Review by Cameron Arndt
Honest Man is an apt title for Canadian singer/songwriter Matt Andersen’s new album, for it’s a record filled with direct, raw and sincere songs, each delivered with empathy and intensity. The ten tracks contain touches of Americana, folk, rock, soul and R&B, but really it’s a release that refuses to be pigeonholed. What really ties it all together are Andersen’s adventurous spirit and tremendous, impassioned singing voice.
Based in New Brunswick, Andersen is rapidly becoming known across the globe after years of putting the work in touring. He has shared the stage and toured with Bo Diddley, Buddy Guy, Greg Allman, Tedeschi Trucks Band, Randy Bachman, Little Feat, Jonny Lang, Serena Ryder and many more, and won two European Blues Awards, three Maple Blues Awards and Best Solo Performer at the Memphis Blues Challenge in 2010. He also has 10 million views on YouTube, a JUNO nomination for Roots & Traditional Album of the Year (for Weightless in 2014), and a CIMA Road Gold award. Quite a resume!
However, it’s not awards, plaudits or even YouTube views that really matter, and Honest Man stands out as an inspiring, well rounded piece of work in it’s own right. It’s Andersen’s seventh album, and was produced in New York along with Grammy winning (more awards!) producer Commissioner Gordon (Joss Stone, Amy Winehouse, KRSOne) who Andersen cites as a perfect partner on this record, ‘He has such a great approach and was able to tie-in so many new ideas to what I’ve done in the past without losing touch with my sound.’
Indeed, the depth and breadth of the material on the album is impressive, with lots of little twists and tweaks to add even more variation. A stellar cast of musicians bring their talents to the table, which leads to an fascinating assortment of unusual instruments, each adding their unique colour and texture.
First track, Break Away, throws a curveball right out of the gate. The song has a smooth, clear sound, and Andersen’s deep, expressive voice immediately stands out as something special. However, it also quickly becomes apparent that the jaunty, snappy rhythm is in fact a backing beat, and not a live kit. It’s a novel move in this style of music, and an intriguing one – for the listener and for the performer himself, it would seem, ‘Using beats is something I never thought I would go for. But it was a lot of fun and I’m really excited with what we recorded. If I was left up to my own devices it would have been a very different record.’
Andersen also wrote Let’s Get Back around a beat provided by Gordon, and they played to that same beat whilst tracking. It’s a number which features a subtle banjo in the background, and a great extended trumpet solo. As we mentioned, these two are just a couple of the many instruments used on the record. The title track includes a recurring motif from a full horn section, adding a stax/motown feel to the song’s shuffling, R&B groove, while the 50s rock-n-roll-ballad stylings of Last Surrender are given added polish by a more subtle performance from the horns before an excellent sax solo with plenty of other instruments backing and Quiet Company – a delicate piano/guitar number made extra plaintive by the softly sung vocal and a shimmering pedal steel guitar in the background.
All these extra touches are just that, however, and they’re tastefully mixed so as to never overpower the undoubted most important feature of this record, the performance of Matt Andersen. His voice is simply tremendous, and he has that special ability to illuminate the lyrics, really make the listener feel what he’s feeling. He modulates his singing throughout, one minute singing in a deep, soulful register – as on second track The Gift – then the next showing his full power on with the sustained notes in the intense chorus of the aforementioned Let’s Get Back. Elsewhere, I’m Giving In is a tremendously affecting, devastatingly beautiful piano ballad about taking the risk to commit to a relationship, and as the song swells towards the end and Andersen lets rip singing ‘So whatever happens now, at least you’ve heard out loud, the way I feel about you, ain’t no turning round’ you can’t help but experience the emotion in the words. The vocals for this one were the last thing tracked for the album, recorded at Gordon’s studio after the last session had been interrupted by Alicia Keys rehearsing in the ballroom above the studio they were using. Retiring to listen to the songs and have a scotch, they decided to give the vocals a go at 1am that morning – with, in our opinion, quite stunning results!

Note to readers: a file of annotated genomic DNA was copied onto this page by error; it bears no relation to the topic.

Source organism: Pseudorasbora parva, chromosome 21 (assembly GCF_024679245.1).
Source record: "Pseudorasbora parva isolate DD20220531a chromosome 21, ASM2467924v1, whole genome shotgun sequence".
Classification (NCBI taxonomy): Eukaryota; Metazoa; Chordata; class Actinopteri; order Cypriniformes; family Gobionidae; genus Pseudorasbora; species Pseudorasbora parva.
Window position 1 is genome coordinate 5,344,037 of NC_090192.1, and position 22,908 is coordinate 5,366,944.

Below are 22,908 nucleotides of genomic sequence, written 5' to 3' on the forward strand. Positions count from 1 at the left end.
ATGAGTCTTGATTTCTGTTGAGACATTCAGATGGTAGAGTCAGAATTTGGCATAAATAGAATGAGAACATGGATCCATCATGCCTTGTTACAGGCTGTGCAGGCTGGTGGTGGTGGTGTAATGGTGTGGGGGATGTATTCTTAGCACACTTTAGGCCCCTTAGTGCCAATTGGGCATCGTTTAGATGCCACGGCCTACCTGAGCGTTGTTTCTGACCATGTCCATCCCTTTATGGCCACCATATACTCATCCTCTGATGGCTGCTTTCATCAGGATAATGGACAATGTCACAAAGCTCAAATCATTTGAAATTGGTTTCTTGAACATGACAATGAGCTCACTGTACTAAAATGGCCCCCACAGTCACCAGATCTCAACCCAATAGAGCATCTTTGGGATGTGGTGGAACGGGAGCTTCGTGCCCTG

Another piano-led number is the closing, One Good Song. I loved the idea of the lyrics in this, about the eternal struggle of a songwriter to find that elusive special song, and what they would do to get there. Containing such evocative lines as ‘I’ll take thousands of sleepless nights, I’ll take all my loves gone wrong’ and ‘I’ll take “hi, how are you?” on the phone, I’ll take any road, I won’t ever go home, just give me one good song.’ It’s decorated with a flute part which dances around the words, providing another little departure from the norm.
It’s an inspiring album to listen to, with a relaxed vibe which lets you fully appreciate the craft that has gone into the words and music – though there are up-tempo number such as the title track and the country-shuffle of the politically charged Who Are You Listening To, which is adorned with buzzy guitar licks and a cool distorted guitar solo. Renowned as a powerhouse live performer, you’d be well advised to catch Andersen performing these songs out on the road – he has plenty of dates coming up soon. Honest Man is a superb, touching record, full of nice touches in production and extra instruments which nonetheless give full spotlight to Andersen’s sensational voice and engaging lyrics.
Catch Matt on tour in Europe in May and June!